The full name of this rum is the “Barikenn ‘81.6’ Brut de Colonne Rhum Agricole Blanc de Guadeloupe (Montebello)”. I imagine that just trying to say the whole thing in one breath distracts somewhat from the fact that this is one of the most powerful rums of recent memory (yes, I know there are others that eclipse it – I made the list, after all), and if one loses focus and takes it too lightly then one might just find oneself being blasted into next week.
Most of us know something about Montebello, but who is Barikenn? At first I thought it was a lesser-known brand name from the small distillery on Guadeloupe from which the rhum hails – the principle is not unheard of, after all. I was then corrected by a gent on Instagram who pointed out very politely that it was a French indie bottler, namely himself, Nicholas Marx (no relation to Karl), and the company was named after an old spelling variant of barrique, or barrel, in Breton. He founded the Brittany-based independent bottling outfit in 2019 in order to share his passion for high quality full-proof rums, free from adulterants and completely transparent – and while he did not explicitly state it, I get the impression that until recently his market was primarily regional (much like Tristan Prodhomme of L’Esprit, which is also in Brittany, began his own operations).
If he felt that staying small was going to last, the reception of his bottlings soon disabused him of such notions. Starting out in 2019 with a pair of well regarded Foursquare and Worthy Park rums, he added a Guyanese 8 YO the following year which WhiskyFun rated 91 points … and people started to take notice. 2021 was when things got really interesting, because aside from a Mauritius and Fiji addition to the roster, he dabbled in water not many indies would dare to, so soon: unaged, white, column-still cane-juice rhum…at still strength (I amuse myself by wondering if he was taking a cue from Tristan’s high proofed South Pacific and Diamond whites). I bought a bottle in Berlin last year, and gingerly tasted it, feeling as nervous as on my first date all those years ago and with good reason – rums north of 80% can rearrange your insides, if not treated with care.
Nosing it makes the point quite clearly, because even a small and delicate sniff is like stuffing an oversalted maggi-cube up your nose, or snorting a spoonful of marmite seasoned with extra cayenne. I’m aware that this is a peculiar way for any rum reviews’s nose section to start but stay with me…it does develop. After a while one can sense lemon-infused sugar water, dish washing soap, tart pears, cranberries and red currants. A little rubber, a few acetones, a touch of vinegar (or sweet cider), and the notion one is left with after a few minutes, is one of commendable restraint in something so notionally powerful. Unlike, say, the Marienburg, the Wild Tiger or the Sunset Very Strong, the aromas on this Barikenn aren’t out to trample you flat (and then stomp on the pieces) but seem genuinely relaxed and easier than one might expect..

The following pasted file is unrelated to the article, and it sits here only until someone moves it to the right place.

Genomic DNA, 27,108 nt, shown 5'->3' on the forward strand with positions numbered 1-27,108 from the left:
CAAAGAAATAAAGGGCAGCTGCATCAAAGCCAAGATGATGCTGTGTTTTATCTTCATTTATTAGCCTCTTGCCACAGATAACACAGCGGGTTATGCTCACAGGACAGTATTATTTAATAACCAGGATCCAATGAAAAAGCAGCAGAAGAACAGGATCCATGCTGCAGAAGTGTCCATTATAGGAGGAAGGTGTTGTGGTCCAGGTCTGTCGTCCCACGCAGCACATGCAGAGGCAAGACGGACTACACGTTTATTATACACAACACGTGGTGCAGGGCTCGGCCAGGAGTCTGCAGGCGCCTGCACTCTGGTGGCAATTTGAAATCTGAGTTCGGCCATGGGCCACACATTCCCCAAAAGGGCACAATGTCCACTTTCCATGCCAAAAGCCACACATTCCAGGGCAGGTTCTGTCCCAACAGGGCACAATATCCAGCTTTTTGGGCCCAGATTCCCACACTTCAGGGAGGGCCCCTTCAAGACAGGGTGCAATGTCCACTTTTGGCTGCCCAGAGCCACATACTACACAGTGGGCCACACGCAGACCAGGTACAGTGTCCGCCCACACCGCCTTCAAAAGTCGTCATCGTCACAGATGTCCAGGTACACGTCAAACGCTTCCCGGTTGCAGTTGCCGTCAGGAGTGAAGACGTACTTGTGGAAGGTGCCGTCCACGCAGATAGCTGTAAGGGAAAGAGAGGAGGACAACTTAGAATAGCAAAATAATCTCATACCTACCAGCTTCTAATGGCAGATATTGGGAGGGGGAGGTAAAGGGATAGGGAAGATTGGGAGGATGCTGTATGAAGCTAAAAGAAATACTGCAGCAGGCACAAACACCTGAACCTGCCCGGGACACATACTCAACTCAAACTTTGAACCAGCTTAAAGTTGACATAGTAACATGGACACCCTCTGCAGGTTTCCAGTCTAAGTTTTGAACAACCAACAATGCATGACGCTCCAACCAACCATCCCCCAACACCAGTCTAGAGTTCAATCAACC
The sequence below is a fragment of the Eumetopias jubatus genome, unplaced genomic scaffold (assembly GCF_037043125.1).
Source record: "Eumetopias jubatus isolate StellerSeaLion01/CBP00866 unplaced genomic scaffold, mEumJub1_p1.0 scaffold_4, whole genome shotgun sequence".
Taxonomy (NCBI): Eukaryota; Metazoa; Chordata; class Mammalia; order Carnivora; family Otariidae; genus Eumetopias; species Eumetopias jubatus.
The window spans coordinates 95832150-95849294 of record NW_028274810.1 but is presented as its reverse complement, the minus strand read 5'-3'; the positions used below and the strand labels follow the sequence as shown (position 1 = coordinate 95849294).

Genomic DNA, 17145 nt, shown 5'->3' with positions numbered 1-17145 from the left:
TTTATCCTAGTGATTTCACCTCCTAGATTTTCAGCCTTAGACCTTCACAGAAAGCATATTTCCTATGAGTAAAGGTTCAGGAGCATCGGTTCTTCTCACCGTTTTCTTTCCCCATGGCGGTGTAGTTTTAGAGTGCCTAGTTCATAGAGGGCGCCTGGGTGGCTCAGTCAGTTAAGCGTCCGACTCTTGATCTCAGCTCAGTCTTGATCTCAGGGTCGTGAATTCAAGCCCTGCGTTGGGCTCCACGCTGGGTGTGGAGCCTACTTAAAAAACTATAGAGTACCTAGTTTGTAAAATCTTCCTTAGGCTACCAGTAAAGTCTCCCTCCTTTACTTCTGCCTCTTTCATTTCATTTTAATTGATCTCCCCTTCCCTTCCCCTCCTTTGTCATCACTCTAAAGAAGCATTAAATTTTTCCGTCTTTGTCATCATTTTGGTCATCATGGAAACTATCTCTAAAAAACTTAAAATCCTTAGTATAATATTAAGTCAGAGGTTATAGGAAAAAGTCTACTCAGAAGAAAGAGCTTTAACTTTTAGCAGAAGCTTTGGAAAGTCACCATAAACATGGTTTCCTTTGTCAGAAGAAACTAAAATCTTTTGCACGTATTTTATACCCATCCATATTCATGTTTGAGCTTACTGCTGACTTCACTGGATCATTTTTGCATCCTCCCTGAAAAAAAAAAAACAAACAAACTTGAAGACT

The taste is large, round and strong, for sure, but not, thankfully, harsh. Initial tastes are dirty, earthy, salty, yeasty, bread-y, quite pungently so, and the added marmite and vegetable soup flavours may not be to everyone’s taste. However, after some time these recede and give way to the fruit basket: bananas, red currants, strawberries, bubble gum, some pineapple slices, which leaves me wondering where this was hiding when I was smelling it. It does do somewhat better with some water, adding sweet and sour chicken, soya sauce, brine and a sort of sparkly and intense fruity note, plus plastic, brine and acetones, in a nice mix. It all leads to a long and sharp finish redolent of resin, plastic, unripe green fruits that’s really too thin and lacks heft…yet nothing I could genuinely warn you away from.
The whole thing just works. The whole experience is one of intensity, power and puissance which falters a bit at the end, yet the tastes are so pungent and deep that all I could think was that this is what the Marienburg could have aspired to, because the strength does not actually detract here as it did there: it just needs to be handled with some care and patience.
These days it seems there is some kind of obscure, unstated and never-acknowledged race to the top for these unaged white rums. Blending and filtration are lesser concerns, and it’s all about finding a rum that’s exceptional straight off the still – something raw and undiluted, a no-age ultra-proofed Sam Jackson style m*f*er that’s made to show it’s the meanest, the baddest and the tastiest, a rhum which can take out Mace Windu without busting a sweat or resorting to force lightning. The Barikenn Montebello is as serious and as tasty a white rum as you’ll have all year, proofed up and jacked up to a level of taste intensity that ensures you don’t just get the point…you get the whole kitchen sink as well.
- 300 bottle outturn. The rhum was (column) distilled in 2019, rested in inert steel tanks, and bottled in 2021.
- Source of the cane juice is single variety “red cane” which reputedly has exceptional taste qualities.
- Barikenn has released another variation of this rhum in 2022, but at a milder 52º – it’s from the same 2019 batch.